How Things Can Change Suddenly

                        

In the spring of 1863, sixteen year old Ellen Maria Goff wrote her Uncle Henry a note stating she had talked to her mother and that she wanted the school teaching position offered her in Longmeadow, Massachusetts.  Her father had died in 1859 from typhoid fever and her mother was now a widow with four children.  Of the four, Ellen was the second eldest.  Henry was two years older, but  Mary Jane and Emma were 12 and 4 respectively.  It was necessary to not be a burden.

 So on May 2, 1863, Ellen was cerified to teach by the Longmeadow school district.

However, things were to change quickly...

Ellen’s Uncle Henry was Abel Henry Calkins, and was the brother of Ellen’s mother, Amelia (Calkins) Goff.  The Calkins family was a long established family that originally was out of Connecticut.  He was married to Sarah Maria Watrous.  The Watrous - or Waterhouse - family was another long established family like the Calkins. Sarah had a brother Benjamin who in 1850 had left Massachusetts to go via the Isthmus of Panama to California.  He arrived in San Francisco in August, 1850 heading directly to the southern mine area of the Mother Lode.  Benjamin eventually settled in Chinese Camp, California and found there was better money to be made is stock raising.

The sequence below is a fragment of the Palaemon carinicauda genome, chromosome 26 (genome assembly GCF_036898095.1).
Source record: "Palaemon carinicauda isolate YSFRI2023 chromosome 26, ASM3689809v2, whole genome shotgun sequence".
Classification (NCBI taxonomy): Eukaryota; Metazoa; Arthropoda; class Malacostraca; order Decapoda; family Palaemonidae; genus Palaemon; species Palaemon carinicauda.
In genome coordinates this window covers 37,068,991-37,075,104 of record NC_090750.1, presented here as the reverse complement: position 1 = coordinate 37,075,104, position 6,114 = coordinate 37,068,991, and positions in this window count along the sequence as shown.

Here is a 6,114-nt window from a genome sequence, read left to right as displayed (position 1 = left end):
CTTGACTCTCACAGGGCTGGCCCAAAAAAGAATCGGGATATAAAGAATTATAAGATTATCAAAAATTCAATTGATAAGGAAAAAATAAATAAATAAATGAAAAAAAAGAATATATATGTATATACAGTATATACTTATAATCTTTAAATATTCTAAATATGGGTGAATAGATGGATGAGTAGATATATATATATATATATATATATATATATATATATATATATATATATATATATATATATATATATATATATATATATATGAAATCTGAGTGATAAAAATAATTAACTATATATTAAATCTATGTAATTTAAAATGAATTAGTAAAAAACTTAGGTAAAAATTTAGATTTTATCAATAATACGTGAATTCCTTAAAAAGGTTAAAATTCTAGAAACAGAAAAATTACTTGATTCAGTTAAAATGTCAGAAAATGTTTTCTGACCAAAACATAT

It is not known exactly how matters transpired, but Benjamin had not been back to Massachusetts since going to California.  But in 1863 in the midst of a Civil War he went back home to meet and marry Ellen.  They were married September 2nd, 1863 just 5 days before Ellen’s 17th birthday.  Benjamin was 32.

They left for California once again via the Isthmus of Panama and made their way back to Chinese Camp.  It happened so quickly that one of Ellen’s young friends wrote her to say she had missed her leaving but had heard about the handsome stranger from California.

In Chinese Camp they had their first child, Willie in 1865.  But Willie barely made it through his first winter,  They had two more children in Chinese Camp - Fred in 1867 and Emma Jane in 1869.  Emma was our grand-aunt Edie.  I can barely sustain a memory of her when I was little.

In 1872 Benjamin built a new home for his family in Stockton, California.  They went on to have two more surviving children - Alice in 1872 and Ben in 1875.

Ellen spent the rest of her short life raising her children and died at the age of 46 in 1893.  She and her husband Ben encouraged their daughter, Alice to attend the university at Berkeley, but on Ellen’s death Alice came home.

Of the four children, only Fred had two surviving children - George who went on to have his family in Sacramento, and Ethel (Mary Ethel) who raised her family in Stockton.

Edie had a son, Raymond, but he passed away as a young man.  Alice never had a child, but married and with her husband participated in the Klondike gold rush.

Ben married, but had no children as well.

But the pioneering Ellen who gave up being a teacher to come to California with the handsome stranger eventually saw all her siblings and mother follow her to California.  Her mother is buried with her in the Rural Cemetery in Stockton

© Ken Piper 2016